When speaking about the Anders, the most common version referred to is the light tank but the Anders was actually the chassis on which an entire family of vehicles was built (including an IFV and an engineering vehicle). Named after Władysław Anders (a famous Polish general in the Second World War and later a politician in exile), the Anders vehicle family was designed between 2008 and 2012 by OBRUM (Ośrodek Badawczo-Rozwojowy Urządzeń Mechanicznych – Research and Development Centre for Mechanical Appliances) in order to replace the aging BMP vehicles in the Polish army. It was first shown to the public during the 2009 MSPO expo in Poland in the form of a light tank, equipped with a Swiss 120mm compact tank gun (CTG) in an unmanned turret (a 105mm Cockerill version was also developed).
The main advantage of the Anders vehicle family was its modular design – the vehicles could be upgraded quite easily and could also be modified to carry out various roles. Even the light tank version was capable of carrying several infantrymen and the protection of the vehicle was also customizable (from protection against small arms fire to protection against 25mm autocannon fire at 500 meters). The vehicle in its light tank configuration weighed 33 tons and was powered by a German MTU engine producing 720 horsepower, allowing it to go as fast as 72 km/h. It was jam-packed with the newest electronics including the Israeli Trophy APS and the Obra-3 laser detection system.
Unfortunately, despite the interest of the Polish military – which at one point considered buying over a thousand of these vehicles – the project was cancelled following political pressure combined with a slanderous campaign by competing developers.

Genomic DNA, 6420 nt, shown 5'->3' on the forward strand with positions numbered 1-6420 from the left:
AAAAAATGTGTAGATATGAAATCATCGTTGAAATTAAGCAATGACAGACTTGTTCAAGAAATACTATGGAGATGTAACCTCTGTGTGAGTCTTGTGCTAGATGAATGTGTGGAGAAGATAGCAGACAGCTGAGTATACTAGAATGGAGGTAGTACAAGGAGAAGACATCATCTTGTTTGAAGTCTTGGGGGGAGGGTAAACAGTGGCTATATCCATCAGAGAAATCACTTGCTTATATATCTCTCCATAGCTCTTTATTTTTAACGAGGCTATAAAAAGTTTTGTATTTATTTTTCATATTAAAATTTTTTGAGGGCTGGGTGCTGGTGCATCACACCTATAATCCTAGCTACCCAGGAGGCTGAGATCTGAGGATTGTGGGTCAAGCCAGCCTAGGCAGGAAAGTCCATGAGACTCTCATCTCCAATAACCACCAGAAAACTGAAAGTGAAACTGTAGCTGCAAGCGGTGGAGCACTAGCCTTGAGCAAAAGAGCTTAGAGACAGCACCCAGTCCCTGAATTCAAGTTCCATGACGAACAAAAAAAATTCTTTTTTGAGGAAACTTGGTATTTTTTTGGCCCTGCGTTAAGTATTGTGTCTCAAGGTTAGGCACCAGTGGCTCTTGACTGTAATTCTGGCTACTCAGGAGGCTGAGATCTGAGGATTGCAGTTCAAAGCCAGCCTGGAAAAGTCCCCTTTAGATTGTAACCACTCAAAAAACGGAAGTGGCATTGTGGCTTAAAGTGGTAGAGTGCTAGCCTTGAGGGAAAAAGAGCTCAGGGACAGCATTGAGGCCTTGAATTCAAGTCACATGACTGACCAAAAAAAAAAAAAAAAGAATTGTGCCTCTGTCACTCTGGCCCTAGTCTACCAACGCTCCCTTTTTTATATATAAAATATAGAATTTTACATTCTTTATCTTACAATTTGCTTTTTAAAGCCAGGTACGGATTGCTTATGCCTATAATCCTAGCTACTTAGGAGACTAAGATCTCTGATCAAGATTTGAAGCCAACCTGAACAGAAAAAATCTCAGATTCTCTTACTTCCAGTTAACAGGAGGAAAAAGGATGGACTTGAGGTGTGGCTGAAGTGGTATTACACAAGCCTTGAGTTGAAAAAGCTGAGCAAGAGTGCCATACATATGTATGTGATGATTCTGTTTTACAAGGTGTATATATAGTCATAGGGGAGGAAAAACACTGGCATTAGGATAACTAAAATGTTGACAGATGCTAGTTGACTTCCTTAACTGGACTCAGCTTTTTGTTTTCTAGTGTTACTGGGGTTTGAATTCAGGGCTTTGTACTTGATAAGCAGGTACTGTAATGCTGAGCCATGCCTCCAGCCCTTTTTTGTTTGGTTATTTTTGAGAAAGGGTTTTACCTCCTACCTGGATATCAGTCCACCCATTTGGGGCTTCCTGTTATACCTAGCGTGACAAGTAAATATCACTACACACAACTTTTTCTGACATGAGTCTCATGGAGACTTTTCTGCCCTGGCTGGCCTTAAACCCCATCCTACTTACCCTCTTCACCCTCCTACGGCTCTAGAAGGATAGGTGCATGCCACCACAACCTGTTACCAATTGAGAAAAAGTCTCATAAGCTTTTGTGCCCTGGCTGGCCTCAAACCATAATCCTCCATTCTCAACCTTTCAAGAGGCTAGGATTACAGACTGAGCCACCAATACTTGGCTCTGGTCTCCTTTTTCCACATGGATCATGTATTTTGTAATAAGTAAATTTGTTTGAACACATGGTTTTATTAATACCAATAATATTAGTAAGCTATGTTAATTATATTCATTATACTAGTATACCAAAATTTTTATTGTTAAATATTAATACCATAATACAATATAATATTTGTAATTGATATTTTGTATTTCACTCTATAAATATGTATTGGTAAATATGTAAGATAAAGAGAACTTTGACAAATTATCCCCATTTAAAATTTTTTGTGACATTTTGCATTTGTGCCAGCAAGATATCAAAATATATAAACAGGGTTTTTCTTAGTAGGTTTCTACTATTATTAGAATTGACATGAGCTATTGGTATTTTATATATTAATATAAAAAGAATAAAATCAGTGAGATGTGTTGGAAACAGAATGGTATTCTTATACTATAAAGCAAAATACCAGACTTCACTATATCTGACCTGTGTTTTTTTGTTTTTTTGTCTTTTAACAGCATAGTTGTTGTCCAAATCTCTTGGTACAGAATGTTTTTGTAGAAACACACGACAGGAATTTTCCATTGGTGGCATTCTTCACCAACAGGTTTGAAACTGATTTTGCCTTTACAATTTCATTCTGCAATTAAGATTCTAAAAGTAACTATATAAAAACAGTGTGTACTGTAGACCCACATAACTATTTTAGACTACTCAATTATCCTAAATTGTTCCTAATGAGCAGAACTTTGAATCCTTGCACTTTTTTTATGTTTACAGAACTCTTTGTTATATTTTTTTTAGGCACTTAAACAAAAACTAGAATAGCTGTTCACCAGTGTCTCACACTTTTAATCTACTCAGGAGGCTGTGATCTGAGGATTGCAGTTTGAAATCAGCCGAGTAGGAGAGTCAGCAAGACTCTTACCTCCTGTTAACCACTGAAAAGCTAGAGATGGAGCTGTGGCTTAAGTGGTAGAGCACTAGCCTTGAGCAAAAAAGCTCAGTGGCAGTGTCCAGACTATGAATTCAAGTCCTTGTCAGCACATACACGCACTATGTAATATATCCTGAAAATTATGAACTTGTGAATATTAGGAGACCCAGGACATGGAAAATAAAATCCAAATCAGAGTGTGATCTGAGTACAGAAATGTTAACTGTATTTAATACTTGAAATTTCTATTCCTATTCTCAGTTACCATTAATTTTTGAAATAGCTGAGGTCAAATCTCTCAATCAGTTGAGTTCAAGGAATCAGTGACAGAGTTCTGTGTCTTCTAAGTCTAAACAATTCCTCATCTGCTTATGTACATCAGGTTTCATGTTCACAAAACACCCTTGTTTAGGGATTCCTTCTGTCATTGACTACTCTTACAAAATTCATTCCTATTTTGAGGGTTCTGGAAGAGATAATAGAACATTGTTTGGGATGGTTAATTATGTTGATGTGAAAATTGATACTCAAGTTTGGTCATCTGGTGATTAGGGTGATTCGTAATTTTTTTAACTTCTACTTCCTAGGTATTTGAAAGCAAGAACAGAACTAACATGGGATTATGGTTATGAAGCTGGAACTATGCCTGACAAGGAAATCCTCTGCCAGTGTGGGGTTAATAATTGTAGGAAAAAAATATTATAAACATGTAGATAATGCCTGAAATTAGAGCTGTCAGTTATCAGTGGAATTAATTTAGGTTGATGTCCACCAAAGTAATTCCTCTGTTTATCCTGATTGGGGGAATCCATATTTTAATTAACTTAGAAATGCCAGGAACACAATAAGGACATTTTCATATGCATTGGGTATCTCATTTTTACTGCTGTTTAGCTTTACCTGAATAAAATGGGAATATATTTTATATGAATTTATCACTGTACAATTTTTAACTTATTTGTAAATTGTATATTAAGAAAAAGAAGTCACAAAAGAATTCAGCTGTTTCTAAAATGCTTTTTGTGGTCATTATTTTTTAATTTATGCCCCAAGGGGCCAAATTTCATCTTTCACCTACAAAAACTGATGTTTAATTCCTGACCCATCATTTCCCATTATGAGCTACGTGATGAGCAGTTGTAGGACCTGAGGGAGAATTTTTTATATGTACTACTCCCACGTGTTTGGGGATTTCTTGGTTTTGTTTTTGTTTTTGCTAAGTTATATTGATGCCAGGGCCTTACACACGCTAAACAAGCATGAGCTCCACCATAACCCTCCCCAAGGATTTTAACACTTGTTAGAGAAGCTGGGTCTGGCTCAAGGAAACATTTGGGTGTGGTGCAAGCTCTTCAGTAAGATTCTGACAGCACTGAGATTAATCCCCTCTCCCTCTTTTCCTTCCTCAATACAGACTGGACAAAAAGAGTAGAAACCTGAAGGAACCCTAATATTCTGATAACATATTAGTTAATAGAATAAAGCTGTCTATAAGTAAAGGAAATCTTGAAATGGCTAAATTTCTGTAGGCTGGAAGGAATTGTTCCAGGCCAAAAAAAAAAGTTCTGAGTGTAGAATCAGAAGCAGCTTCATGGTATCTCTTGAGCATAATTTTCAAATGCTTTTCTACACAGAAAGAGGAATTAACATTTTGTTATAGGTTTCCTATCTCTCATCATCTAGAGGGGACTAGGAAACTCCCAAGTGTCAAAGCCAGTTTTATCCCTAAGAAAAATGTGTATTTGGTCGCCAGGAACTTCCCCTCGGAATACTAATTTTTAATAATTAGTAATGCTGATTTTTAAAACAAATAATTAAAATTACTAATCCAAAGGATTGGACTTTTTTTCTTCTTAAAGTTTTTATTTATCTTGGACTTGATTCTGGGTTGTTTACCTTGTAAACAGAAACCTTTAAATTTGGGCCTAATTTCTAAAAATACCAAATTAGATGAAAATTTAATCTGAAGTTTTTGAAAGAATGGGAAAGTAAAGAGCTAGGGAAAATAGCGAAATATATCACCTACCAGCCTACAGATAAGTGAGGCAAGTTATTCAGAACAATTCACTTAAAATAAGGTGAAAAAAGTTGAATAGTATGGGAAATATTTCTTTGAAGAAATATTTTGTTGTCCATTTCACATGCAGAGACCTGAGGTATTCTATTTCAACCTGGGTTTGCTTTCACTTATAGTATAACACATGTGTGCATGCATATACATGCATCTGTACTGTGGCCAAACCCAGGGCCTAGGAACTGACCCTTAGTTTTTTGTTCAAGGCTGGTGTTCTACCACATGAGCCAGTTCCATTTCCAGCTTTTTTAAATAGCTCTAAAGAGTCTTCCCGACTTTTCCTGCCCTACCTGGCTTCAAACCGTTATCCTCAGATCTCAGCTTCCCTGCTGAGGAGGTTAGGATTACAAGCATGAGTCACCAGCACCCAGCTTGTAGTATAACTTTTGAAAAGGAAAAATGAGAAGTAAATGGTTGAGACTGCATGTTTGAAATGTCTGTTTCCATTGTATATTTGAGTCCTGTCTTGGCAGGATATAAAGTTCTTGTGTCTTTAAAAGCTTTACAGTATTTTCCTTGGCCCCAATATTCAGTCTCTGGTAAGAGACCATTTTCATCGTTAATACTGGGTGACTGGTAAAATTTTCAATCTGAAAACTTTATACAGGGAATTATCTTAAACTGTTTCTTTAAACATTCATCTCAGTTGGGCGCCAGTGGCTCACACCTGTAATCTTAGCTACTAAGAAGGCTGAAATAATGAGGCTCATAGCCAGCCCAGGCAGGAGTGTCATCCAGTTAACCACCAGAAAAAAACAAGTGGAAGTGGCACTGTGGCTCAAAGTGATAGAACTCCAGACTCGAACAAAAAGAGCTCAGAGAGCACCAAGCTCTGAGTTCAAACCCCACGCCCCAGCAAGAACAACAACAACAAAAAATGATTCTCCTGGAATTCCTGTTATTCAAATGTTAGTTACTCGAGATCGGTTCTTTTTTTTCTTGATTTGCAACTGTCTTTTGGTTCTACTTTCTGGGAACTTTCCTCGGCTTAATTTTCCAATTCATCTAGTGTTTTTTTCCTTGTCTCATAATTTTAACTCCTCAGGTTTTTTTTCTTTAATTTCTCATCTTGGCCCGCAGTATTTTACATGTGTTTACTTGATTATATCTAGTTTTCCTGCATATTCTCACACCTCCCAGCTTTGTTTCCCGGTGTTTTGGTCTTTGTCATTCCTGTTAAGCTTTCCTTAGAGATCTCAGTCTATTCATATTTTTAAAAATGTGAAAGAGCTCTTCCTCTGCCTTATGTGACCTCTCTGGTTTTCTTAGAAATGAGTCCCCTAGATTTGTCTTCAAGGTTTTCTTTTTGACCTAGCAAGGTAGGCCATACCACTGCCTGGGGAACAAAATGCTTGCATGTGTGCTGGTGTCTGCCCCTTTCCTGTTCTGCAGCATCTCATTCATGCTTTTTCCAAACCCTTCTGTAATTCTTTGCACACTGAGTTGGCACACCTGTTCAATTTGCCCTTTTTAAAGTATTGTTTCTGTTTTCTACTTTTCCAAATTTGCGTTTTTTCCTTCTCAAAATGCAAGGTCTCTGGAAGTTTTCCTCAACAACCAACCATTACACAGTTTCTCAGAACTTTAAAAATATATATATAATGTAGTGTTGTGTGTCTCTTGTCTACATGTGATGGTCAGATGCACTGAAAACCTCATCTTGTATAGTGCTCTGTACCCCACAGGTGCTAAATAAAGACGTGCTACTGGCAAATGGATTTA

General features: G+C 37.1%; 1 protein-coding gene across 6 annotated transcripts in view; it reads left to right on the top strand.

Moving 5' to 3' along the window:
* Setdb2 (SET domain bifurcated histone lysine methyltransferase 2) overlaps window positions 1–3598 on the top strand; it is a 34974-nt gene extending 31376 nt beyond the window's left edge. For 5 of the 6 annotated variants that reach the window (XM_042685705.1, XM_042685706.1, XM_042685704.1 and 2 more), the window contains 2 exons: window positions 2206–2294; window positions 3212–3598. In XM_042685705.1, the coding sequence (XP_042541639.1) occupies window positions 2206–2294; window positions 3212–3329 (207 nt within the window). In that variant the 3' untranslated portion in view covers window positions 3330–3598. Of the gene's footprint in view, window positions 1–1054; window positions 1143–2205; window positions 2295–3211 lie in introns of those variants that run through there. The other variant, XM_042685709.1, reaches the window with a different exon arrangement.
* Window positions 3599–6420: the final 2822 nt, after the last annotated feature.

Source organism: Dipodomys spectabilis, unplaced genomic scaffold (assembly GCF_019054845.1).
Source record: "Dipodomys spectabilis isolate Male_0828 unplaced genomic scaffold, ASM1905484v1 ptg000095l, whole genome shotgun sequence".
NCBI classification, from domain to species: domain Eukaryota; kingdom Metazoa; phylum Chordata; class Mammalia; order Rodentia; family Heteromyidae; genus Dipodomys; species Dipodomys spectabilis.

The wheeled IFV "Rosomak" ("wolverine") is a variant of the Patria AMV – a modular, heavily customizable wheeled vehicle designed to take on multiple roles from a simple APC to fire support. Like the Anders, the more successful Rosomak was part of the program to replace the aging Soviet vehicles in Polish service. In 2002, the Polish Ministry of Defense decided to purchase a modular infantry vehicle. Patria won the contract over Steyr's Pandur and the popular MOWAG Piranha. The Polish decided to license-produce this vehicle and selected the WZM S.A. company as the producer.
The initial contract called for the delivery of 690 vehicles (this later increased to 997 to be delivered by 2019). The Polish vehicles have a Hitfist 30P turret (equipped with a 30mm Mk.44 Bushmaster II autocannon and Israeli-made Spike-LR ATGM system). They are powered by Scania 490 horsepower diesel engines. The vehicles are lighter (compared to the original Patria AMV design) because the Polish military requires these IFVs to be air-transportable by C-130 Hercules aircraft.
The first 9 Rosomak vehicles were delivered by Patria in 2004 and Polish production began on 4.4.2005. The vehicle saw some combat with the Polish troops deployed in Afghanistan and demonstrated excellent reliability and durability. Fast, agile and upgradeable, the Rosomak was a good choice for the Polish military.